Thomas W. Hodgkinson


By Philip Ridley
Southwark Playhouse, London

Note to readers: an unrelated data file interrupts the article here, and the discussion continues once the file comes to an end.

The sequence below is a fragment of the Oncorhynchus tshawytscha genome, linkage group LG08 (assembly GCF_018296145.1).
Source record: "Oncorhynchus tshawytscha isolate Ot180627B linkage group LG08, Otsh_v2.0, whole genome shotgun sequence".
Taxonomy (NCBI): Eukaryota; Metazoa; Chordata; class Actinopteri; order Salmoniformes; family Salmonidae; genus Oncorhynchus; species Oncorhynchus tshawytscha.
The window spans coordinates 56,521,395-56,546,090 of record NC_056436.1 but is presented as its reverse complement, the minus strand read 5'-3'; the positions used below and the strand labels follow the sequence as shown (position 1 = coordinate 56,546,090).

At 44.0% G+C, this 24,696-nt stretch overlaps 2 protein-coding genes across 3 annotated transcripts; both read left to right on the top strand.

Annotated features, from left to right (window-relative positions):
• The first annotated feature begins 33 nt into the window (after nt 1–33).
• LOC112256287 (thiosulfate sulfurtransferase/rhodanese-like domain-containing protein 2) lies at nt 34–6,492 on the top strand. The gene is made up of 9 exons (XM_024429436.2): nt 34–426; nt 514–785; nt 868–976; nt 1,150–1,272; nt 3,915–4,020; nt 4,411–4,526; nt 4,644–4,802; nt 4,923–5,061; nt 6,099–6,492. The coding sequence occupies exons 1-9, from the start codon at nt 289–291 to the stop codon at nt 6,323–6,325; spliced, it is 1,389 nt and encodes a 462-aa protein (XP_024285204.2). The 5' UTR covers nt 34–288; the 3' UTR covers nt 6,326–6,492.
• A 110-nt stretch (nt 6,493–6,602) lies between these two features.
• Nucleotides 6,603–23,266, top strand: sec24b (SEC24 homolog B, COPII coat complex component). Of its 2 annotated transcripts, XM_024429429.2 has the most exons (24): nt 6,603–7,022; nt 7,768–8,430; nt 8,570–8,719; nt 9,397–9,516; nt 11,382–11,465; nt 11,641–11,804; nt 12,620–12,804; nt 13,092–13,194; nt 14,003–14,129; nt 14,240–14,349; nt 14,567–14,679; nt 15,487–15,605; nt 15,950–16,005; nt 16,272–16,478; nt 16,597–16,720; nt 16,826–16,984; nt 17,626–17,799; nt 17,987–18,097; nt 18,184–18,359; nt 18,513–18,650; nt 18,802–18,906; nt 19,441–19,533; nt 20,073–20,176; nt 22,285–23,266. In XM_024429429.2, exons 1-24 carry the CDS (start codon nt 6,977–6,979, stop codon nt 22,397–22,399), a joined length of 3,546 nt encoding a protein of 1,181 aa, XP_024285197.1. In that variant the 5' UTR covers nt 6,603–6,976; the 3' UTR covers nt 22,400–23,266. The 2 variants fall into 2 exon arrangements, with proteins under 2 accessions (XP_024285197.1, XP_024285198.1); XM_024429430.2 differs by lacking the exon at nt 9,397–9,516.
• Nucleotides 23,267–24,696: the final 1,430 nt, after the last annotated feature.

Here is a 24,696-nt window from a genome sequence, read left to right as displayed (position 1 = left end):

Peter Cook once said that he didn’t go to the theatre for rape, sodomy and drug addiction, because he could get all that at home. This goes to the heart of whether you’ll want to seek out Philip Ridley’s latest provocation. Angry is a series of jagged, sometimes ragged monologues, performed alternately by bright young things Georgie Henley and Tyrone Huntley. Each night, they swap their allocation of roles. This makes a point about gender fluidity, which seems on trend. Yet the opening number, in which (the night I went) Henley screamed abuse at the audience, felt dated. The longer pieces worked better, giving room for Ridley’s mercurial and always energetic writing to switch moods, even genres, midstream. In Bloodshot, a snobbish adolescent recalls losing her virginity in Victoria Park. In Air, the life of a drowning refugee flashes before his eyes in strobe-lit flickers, casting light on a love affair that all too briefly made the world beautiful. So this is what it boils down to: do you like being shouted at and forced to confront your own mortality? Or do you get all that at home?